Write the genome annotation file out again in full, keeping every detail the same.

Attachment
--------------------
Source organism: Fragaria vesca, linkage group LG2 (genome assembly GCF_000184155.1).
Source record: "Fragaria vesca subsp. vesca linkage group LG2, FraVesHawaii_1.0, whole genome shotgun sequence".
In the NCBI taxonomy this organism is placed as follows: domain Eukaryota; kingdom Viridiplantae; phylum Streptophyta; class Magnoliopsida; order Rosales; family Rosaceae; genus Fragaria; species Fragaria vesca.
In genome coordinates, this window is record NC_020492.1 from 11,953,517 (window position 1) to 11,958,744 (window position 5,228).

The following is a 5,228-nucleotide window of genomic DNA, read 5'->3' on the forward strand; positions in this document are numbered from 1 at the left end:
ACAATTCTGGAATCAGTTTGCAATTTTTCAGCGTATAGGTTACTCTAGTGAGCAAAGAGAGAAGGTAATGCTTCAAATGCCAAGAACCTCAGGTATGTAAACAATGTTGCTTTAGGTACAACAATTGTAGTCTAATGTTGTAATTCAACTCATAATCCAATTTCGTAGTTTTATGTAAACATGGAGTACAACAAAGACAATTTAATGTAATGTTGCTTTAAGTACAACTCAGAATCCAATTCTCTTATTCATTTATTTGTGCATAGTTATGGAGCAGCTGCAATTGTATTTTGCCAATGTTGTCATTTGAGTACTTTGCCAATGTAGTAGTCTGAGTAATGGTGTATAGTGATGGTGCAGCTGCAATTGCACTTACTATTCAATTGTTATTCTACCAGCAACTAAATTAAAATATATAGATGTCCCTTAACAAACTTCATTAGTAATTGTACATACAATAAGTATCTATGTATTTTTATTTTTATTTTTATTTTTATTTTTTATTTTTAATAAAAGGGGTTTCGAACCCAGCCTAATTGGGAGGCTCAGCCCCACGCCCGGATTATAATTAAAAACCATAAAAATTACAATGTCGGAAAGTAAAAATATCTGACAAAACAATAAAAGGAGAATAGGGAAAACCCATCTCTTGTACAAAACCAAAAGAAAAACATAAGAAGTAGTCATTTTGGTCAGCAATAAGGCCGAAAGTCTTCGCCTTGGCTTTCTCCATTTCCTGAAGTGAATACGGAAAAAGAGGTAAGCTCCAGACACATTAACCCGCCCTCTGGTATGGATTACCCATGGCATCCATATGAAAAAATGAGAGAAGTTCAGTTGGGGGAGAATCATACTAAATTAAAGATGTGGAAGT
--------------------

Source organism: Fragaria vesca, linkage group LG2 (genome assembly GCF_000184155.1).
Source record: "Fragaria vesca subsp. vesca linkage group LG2, FraVesHawaii_1.0, whole genome shotgun sequence".
In the NCBI taxonomy this organism is placed as follows: domain Eukaryota; kingdom Viridiplantae; phylum Streptophyta; class Magnoliopsida; order Rosales; family Rosaceae; genus Fragaria; species Fragaria vesca.
In genome coordinates, this window is record NC_020492.1 from 11,953,517 (window position 1) to 11,958,744 (window position 5,228).

The following is a 5,228-nucleotide window of genomic DNA, read 5'->3' on the forward strand; positions in this document are numbered from 1 at the left end:
ACAATTCTGGAATCAGTTTGCAATTTTTCAGCGTATAGGTTACTCTAGTGAGCAAAGAGAGAAGGTAATGCTTCAAATGCCAAGAACCTCAGGTATGTAAACAATGTTGCTTTAGGTACAACAATTGTAGTCTAATGTTGTAATTCAACTCATAATCCAATTTCGTAGTTTTATGTAAACATGGAGTACAACAAAGACAATTTAATGTAATGTTGCTTTAAGTACAACTCAGAATCCAATTCTCTTATTCATTTATTTGTGCATAGTTATGGAGCAGCTGCAATTGTATTTTGCCAATGTTGTCATTTGAGTACTTTGCCAATGTAGTAGTCTGAGTAATGGTGTATAGTGATGGTGCAGCTGCAATTGCACTTACTATTCAATTGTTATTCTACCAGCAACTAAATTAAAATATATAGATGTCCCTTAACAAACTTCATTAGTAATTGTACATACAATAAGTATCTATGTATTTTTATTTTTATTTTTATTTTTATTTTTTATTTTTAATAAAAGGGGTTTCGAACCCAGCCTAATTGGGAGGCTCAGCCCCACGCCCGGATTATAATTAAAAACCATAAAAATTACAATGTCGGAAAGTAAAAATATCTGACAAAACAATAAAAGGAGAATAGGGAAAACCCATCTCTTGTACAAAACCAAAAGAAAAACATAAGAAGTAGTCATTTTGGTCAGCAATAAGGCCGAAAGTCTTCGCCTTGGCTTTCTCCATTTCCTGAAGTGAATACGGAAAAAGAGGTAAGCTCCAGACACATTAACCCGCCCTCTGGTATGGATTACCCATGGCATCCATATGAAAAAATGAGAGAAGTTCAGTTGGGGGAGAATCATACTAAATTAAAGATGTGGAAGT